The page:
Ezek 14:13-14 (ESV)

“Son of man, when a land sins against me by acting faithlessly, and I stretch out my hand against it and break its supply of bread and send famine upon it, and cut off from it man and beast, even if these three men, Noah, Daniel, and Job, were in it, they would deliver but their own lives by their righteousness, declares the Lord God.

We look in vain ifor OT vicarious law-keeping.    There is no paradigm for IAO in the Mosaic Covenant.

  • In OT Law, a blood sacrifice, and only a blood sacrifice, could atone for sin, avert judgement, cleanse, bring forgiveness and establish a right relationship with God.

Though a law-keeping life could not act vicariously for another, a death could and did.  The animal sacrificial system educated Israel that atonement for sin lay in blood-sacrifice.  There were five major kinds of offerings in the OC.   Two were non-blood offerings and they could not atone for sin.  Three were blood sacrifices, the burnt offering, sin offering and guilt offering, and these could atone for sin  and establish forgiveness (Lev 1-7).  Atonement for the nation on the annual Day of Atonement involved two goats, one of which had to die.  Atonement, cleansing and acceptance with God depended on a sacrificial death; blood must be shed.  Indeed even inanimate objects, the holy things of the tabernacle, were cleansed by blood.

Lev 16:16 (ESV)
Thus he shall make atonement for the Holy Place, because of the uncleannesses of the people of Israel and because of their transgressions, all their sins. And so he shall do for the tent of meeting, which dwells with them in the midst of their uncleannesses.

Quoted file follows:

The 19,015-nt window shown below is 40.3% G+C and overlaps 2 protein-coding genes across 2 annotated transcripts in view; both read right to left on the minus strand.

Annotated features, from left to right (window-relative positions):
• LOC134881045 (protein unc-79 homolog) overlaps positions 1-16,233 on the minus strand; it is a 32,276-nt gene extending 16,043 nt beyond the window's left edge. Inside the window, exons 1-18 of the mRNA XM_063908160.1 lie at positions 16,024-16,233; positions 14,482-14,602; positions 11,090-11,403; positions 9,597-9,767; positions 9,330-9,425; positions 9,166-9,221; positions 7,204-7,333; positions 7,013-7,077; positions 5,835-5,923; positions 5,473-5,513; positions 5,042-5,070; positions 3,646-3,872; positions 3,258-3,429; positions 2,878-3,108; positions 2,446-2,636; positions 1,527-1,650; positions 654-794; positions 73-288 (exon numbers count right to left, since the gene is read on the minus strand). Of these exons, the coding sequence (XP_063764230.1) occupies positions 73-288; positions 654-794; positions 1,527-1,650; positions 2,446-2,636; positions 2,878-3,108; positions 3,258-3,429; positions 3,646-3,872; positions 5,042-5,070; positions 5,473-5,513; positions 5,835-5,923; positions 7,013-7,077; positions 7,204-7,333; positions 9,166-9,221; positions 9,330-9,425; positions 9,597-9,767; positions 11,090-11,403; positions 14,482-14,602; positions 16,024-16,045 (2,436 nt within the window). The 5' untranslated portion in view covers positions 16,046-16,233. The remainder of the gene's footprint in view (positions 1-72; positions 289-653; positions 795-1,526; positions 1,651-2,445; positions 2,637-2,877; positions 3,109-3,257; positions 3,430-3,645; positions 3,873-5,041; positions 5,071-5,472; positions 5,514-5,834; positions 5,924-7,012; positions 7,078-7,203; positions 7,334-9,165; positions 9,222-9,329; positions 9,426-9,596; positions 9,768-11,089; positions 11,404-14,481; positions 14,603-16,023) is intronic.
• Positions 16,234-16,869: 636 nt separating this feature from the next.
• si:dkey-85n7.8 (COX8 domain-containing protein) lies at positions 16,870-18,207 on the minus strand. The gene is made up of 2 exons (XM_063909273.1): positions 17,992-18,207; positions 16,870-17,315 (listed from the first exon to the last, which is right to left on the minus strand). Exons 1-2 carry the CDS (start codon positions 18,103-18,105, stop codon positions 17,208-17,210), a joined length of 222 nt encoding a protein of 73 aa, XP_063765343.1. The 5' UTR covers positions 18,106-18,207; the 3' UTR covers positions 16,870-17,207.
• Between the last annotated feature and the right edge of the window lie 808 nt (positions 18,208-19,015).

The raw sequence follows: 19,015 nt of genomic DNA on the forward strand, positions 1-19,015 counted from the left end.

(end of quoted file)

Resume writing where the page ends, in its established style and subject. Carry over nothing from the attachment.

Thus we read in Hebrews,

Heb 9:22 (ESV)
Indeed, under the law almost everything is purified with blood, and without the shedding of blood there is no forgiveness of sins.

It is hardly surprising that the Hebrew writer when considering the fulfilment of these OT types (especially the Day of Atonement) writes,

Heb 9:23-28 (ESV)
Thus it was necessary for the copies of the heavenly things to be purified with these rites, but the heavenly things themselves with better sacrifices than these. For Christ has entered, not into holy places made with hands, which are copies of the true things, but into heaven itself, now to appear in the presence of God on our behalf. Nor was it to offer himself repeatedly, as the high priest enters the holy places every year with blood not his own, for then he would have had to suffer repeatedly since the foundation of the world. But as it is, he has appeared once for all at the end of the ages to put away sin by the sacrifice of himself. And just as it is appointed for man to die once, and after that comes judgment, so Christ, having been offered once to bear the sins of many, will appear a second time, not to deal with sin but to save those who are eagerly waiting for him.

The Hebrews commentary is highly relevant to the present discussion.  Note, there is no hint of law-keeping on behalf of another.  It is the sacrificial death that is important.  Certainly, the animal that died had to be ‘without blemish’ (Lev 1:3; Ex 12:5).  It must be without defect to be suitable for sacrifice.  In this it foreshadowed the purity and perfection of Christ.  Christ is an efficient sacrifice because of his life of total obedience; ‘he offered himself without blemish to God‘ (Hebs 9:14).  His life gives value to his death – thus his blood is ‘precious’, the blood of ‘a lamb without blemish or spot’ (1 Pet 1:18-19).  But it is the death that atones.  Indeed, it is the death-obedience of Christ that brings supreme glory to God and to Christ (Jn 13:31).  Thus, it is the blood shed that atones; it cleanses impurity (meets a  holy God’s requirement for definitive sanctification, cultic or sanctuary imagery  Lev 16:16,30) and clears guilt (meets a righteous God’s requirement for justification, legal or law-court imagery   Lev 4:17; 6:13; 10:17; 16:16).  God made crystal clear to Israel that blood atones.